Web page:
An active performer, pedagogue, and arts entrepreneur, Shelley Martinson joined the faculty of Southwestern Oklahoma State University as Assistant Professor of Music in fall 2013. Martinson is founder and president of the Flute New Music Consortium (FNMC), an award winning commissioning organization dedicated to expanding and enhancing the modern flute repertoire. Recent recognitions include grants from the Illinois Music Entrepreneurship Competition, the National Flute Association, and the Oklahoma Arts Council. Martinson also serves on the board of the Oklahoma Flute Society (Vice President) and will begin her term as chair of the NFA’s Career and Artistic Development Committee in fall 2016. Recipient of the NFA’s 2014 Graduate Research Competition for her doctoral research, Martinson completed her DMA in flute performance with a certificate in World Music from Florida State University. She holds additional degrees in flute performance and music history from the University of Akron and Skidmore College. Former teachers include Eva Amsler, Mihoko Watanabe, George Pope, Jan Vinci, and Wendy Matthews.
I’m President and founder of the Flute New Music Consortium (FNMC). FNMC is an organization committed to commissioning and promoting new music for the flute. In a certain way, FNMC was the solution to a problem. I graduated with my DMA in December 2012.
Excited to work with composers and commission new works, I researched grants but quickly realized that grant funding was a very limited solution to funding commissions.
I liked the idea of a consortium – a group of flutists making a relatively small financial contribution and sharing in the title of “commissioner.” Consortiums often center around specific commissions, but I wanted to create something more permanent and more inclusive. All flutists and flute enthusiasts can join FNMC.
Founding board members Elizabeth Robinson, Ashley Shank, David Graham and I were the first members. We started small, reaching out to friends, former teachers, and colleagues. We brainstormed, adapted, and met online each month to create the organization that exists today. Like our membership, our board members live in different states, so our meetings rarely take place at a physical location. In the early stages, FNMC received nonprofit status through Fractured Atlas, which gave us time to complete the paperwork required of 501c3 status. Our approach to membership also evolved over time. We originally offered only commissioning membership, but have since added performing membership and, more recently, corporate sponsorship and collegiate membership.
Our first large scale commission, Zhou Long’s Confluence, included 19 commissioning flutists, all of whom were invited to premiere the piece on October 1-2, 2015. We also host a composition competition each year, which is unique in that all FNMC members can vote to select composition competition winners and can eventually perform winning pieces. I love that the competition introduces me to so many great new works and allows me (and our members) the chance to connect to composers in a new way.
What advice would you give to upcoming professionals?
Music is filled with opportunity, but not all of those opportunities will be pre-made. Don’t be afraid to create or take part in something new. Once you find a project you’re passionate about, commit to it! Roadblocks are often the gateway to great ideas and/or personal growth. You’ll need to adjust, adapt, and innovate. Keep the big picture in mind to help you stay focused on what matters; break down large projects into small daily or weekly steps to encourage steady progress. Take advantage of the opportunity to learn new skills.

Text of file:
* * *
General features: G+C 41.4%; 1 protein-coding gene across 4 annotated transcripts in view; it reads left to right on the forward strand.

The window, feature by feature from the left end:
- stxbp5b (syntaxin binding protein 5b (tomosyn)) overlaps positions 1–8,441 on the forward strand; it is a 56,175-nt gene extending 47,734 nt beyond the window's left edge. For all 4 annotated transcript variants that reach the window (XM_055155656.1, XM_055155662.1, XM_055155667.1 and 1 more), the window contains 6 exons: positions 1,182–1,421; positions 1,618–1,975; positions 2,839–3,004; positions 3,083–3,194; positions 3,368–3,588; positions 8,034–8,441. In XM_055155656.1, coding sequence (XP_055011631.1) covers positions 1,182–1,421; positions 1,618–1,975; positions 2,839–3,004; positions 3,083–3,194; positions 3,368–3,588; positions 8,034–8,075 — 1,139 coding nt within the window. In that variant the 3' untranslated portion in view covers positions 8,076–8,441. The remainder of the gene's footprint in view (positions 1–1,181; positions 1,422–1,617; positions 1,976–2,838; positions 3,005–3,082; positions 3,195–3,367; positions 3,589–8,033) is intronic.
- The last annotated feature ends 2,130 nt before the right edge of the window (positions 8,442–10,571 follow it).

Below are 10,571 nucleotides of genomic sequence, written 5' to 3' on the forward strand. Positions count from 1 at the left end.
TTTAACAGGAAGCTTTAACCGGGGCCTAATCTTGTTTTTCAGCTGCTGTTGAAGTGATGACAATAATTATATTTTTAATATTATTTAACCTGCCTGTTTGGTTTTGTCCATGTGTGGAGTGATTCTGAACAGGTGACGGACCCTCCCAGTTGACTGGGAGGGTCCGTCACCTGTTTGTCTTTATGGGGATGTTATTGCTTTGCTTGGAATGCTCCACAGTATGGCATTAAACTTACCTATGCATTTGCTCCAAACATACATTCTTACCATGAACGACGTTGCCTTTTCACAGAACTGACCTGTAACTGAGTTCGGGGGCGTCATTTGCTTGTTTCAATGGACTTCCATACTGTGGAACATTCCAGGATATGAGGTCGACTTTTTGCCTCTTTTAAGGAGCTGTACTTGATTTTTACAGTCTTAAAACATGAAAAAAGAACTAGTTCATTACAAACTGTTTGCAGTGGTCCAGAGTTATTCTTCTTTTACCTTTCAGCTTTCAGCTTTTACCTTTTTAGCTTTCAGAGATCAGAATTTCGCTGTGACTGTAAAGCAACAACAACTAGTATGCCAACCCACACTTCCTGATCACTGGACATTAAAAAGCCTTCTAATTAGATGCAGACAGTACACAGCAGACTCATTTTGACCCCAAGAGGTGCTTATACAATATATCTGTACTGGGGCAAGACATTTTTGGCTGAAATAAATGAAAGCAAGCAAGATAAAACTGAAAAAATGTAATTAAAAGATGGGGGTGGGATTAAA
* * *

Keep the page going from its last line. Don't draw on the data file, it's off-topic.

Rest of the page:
If you’re a student, develop multiple areas of expertise while you’re in school. Even if you learn as much as possible, there’s still more!
I’m grateful for my background in musicology and arts administration, but I still continue to research and learn as FNMC grows.
How do you keep motivated with your work, and how do you manage your time?
Working with wonderful people and filling my days with activities and projects I love keeps me motivated. Not all aspects of any job or project are glamourous or fun, but if you’re invested and engaged in your daily activities, it really doesn’t really feel like work. The composition competition and our commissions introduce me to fantastic new pieces and composers, which is exciting and worth the time that I invest.
I’m generally very organized, which helps me balance a large number of responsibilities.
I use a reminder system in my Google Calendar and the Any.Do app to track and prioritize my short and long term “to do” list. My time is limited during the semesters, so I tackle big projects during breaks.
During the school year, I look ahead and block out time for larger tasks in my calendar. I really don’t procrastinate because pushing work to the last minute doesn’t allow me the flexibility to deal with unforeseen events and issues as they arise. I’ve slowly learned that I sometimes need to say “no” to new projects or commitments to protect my time. I’m dedicated to performing and teaching at my best and don’t want to compromise my work in any of these areas.
Anything exciting on the horizon?
Yes! The annual FNMC Composition Competitions begin June 1st.
We have four categories this year:
- solo flute,
- flute and accompaniment,
- newly composed, and
- chamber works.
We’re also looking forward to our next large scale commissioning project that comes to fruition in fall of 2017. Carter Pann will write an 8-10 minute work for flute and piano. In fact, we’re still accepting commissioning members to join us in premiering the work late fall 2017/winter 2018! Please visit www.flutenewmusicconsortium.com for more information about joining us.